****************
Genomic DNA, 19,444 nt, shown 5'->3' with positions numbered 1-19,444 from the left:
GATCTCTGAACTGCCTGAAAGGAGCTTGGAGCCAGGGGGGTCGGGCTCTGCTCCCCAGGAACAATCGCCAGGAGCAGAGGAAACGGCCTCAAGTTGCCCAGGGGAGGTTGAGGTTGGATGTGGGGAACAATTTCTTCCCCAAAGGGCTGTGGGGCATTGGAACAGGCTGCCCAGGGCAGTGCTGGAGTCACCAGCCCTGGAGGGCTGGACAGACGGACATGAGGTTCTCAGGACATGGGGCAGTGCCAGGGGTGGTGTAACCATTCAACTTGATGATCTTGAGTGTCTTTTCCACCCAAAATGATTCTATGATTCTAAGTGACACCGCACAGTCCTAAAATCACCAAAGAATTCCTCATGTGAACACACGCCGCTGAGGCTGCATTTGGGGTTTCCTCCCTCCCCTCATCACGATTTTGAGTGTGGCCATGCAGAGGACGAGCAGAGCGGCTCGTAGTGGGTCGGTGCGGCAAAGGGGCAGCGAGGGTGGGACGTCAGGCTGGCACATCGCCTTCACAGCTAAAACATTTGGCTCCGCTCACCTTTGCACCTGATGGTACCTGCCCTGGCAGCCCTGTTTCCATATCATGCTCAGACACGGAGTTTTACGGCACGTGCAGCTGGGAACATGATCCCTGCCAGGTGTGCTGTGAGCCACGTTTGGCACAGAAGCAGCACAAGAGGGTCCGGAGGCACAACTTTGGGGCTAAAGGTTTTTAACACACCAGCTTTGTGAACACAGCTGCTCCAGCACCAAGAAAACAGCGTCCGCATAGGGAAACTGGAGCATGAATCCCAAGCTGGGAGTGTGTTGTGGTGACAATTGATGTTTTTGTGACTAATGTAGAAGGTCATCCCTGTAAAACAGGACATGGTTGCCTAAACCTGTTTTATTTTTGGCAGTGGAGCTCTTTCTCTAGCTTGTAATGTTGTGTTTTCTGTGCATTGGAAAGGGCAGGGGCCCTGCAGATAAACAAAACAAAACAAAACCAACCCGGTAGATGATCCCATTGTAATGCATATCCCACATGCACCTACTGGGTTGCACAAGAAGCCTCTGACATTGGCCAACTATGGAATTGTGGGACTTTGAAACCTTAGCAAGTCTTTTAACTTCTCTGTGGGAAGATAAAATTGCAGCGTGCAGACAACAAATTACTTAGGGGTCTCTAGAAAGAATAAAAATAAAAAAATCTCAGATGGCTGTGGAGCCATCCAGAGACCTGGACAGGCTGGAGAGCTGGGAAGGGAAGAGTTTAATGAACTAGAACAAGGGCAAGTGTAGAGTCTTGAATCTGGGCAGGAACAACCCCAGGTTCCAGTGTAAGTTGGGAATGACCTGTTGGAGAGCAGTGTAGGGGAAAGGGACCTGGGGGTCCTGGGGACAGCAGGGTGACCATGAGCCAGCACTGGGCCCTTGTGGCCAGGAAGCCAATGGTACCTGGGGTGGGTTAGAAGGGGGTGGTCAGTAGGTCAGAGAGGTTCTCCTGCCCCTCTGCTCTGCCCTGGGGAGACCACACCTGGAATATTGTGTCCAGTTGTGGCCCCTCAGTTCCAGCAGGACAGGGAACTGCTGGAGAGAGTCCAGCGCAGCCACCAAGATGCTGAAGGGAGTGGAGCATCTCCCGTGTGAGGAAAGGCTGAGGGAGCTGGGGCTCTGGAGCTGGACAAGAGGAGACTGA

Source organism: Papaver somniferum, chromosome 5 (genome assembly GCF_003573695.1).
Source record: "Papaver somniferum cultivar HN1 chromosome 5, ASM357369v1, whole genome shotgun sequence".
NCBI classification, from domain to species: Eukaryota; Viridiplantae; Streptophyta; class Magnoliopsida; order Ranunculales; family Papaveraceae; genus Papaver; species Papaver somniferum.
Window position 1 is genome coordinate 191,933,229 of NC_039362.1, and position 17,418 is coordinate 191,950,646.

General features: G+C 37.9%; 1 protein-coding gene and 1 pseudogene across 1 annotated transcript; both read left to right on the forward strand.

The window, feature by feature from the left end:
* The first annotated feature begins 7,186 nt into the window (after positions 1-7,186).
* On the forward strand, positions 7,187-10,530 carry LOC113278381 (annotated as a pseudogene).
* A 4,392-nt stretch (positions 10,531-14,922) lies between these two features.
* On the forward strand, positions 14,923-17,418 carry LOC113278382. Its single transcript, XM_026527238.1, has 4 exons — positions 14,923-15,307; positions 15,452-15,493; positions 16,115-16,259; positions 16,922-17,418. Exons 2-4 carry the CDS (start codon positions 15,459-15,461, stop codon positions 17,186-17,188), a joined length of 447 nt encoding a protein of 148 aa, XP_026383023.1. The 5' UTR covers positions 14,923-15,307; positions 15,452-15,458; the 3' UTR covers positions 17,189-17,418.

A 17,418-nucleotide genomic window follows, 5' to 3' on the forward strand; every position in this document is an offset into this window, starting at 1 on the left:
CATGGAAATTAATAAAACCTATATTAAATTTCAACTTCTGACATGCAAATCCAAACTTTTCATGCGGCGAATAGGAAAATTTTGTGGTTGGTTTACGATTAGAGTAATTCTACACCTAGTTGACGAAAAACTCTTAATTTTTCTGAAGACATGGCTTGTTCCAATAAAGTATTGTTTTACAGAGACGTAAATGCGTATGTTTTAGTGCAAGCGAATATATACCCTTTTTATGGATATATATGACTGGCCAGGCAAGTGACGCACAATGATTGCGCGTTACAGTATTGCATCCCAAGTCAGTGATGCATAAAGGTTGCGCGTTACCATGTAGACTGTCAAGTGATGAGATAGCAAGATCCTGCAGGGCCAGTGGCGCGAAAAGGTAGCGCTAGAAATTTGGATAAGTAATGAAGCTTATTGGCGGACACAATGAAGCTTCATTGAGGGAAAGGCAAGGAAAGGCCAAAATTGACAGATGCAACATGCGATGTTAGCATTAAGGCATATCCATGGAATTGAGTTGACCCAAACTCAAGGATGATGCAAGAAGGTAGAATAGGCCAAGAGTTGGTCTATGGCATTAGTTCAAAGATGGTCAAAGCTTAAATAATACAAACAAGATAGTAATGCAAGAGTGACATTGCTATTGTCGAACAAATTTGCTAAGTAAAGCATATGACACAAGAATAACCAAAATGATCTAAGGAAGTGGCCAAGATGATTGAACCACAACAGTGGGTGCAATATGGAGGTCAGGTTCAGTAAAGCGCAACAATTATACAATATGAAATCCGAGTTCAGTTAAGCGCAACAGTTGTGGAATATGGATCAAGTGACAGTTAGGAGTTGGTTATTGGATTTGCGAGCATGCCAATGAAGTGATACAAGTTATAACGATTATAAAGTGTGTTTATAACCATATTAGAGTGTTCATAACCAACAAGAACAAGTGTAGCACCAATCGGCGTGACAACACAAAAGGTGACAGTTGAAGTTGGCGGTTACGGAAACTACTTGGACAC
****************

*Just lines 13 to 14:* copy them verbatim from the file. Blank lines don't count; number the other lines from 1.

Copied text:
A 17,418-nucleotide genomic window follows, 5' to 3' on the forward strand; every position in this document is an offset into this window, starting at 1 on the left:
CATGGAAATTAATAAAACCTATATTAAATTTCAACTTCTGACATGCAAATCCAAACTTTTCATGCGGCGAATAGGAAAATTTTGTGGTTGGTTTACGATTAGAGTAATTCTACACCTAGTTGACGAAAAACTCTTAATTTTTCTGAAGACATGGCTTGTTCCAATAAAGTATTGTTTTACAGAGACGTAAATGCGTATGTTTTAGTGCAAGCGAATATATACCCTTTTTATGGATATATATGACTGGCCAGGCAAGTGACGCACAATGATTGCGCGTTACAGTATTGCATCCCAAGTCAGTGATGCATAAAGGTTGCGCGTTACCATGTAGACTGTCAAGTGATGAGATAGCAAGATCCTGCAGGGCCAGTGGCGCGAAAAGGTAGCGCTAGAAATTTGGATAAGTAATGAAGCTTATTGGCGGACACAATGAAGCTTCATTGAGGGAAAGGCAAGGAAAGGCCAAAATTGACAGATGCAACATGCGATGTTAGCATTAAGGCATATCCATGGAATTGAGTTGACCCAAACTCAAGGATGATGCAAGAAGGTAGAATAGGCCAAGAGTTGGTCTATGGCATTAGTTCAAAGATGGTCAAAGCTTAAATAATACAAACAAGATAGTAATGCAAGAGTGACATTGCTATTGTCGAACAAATTTGCTAAGTAAAGCATATGACACAAGAATAACCAAAATGATCTAAGGAAGTGGCCAAGATGATTGAACCACAACAGTGGGTGCAATATGGAGGTCAGGTTCAGTAAAGCGCAACAATTATACAATATGAAATCCGAGTTCAGTTAAGCGCAACAGTTGTGGAATATGGATCAAGTGACAGTTAGGAGTTGGTTATTGGATTTGCGAGCATGCCAATGAAGTGATACAAGTTATAACGATTATAAAGTGTGTTTATAACCATATTAGAGTGTTCATAACCAACAAGAACAAGTGTAGCACCAATCGGCGTGACAACACAAAAGGTGACAGTTGAAGTTGGCGGTTACGGAAACTACTTGGACAC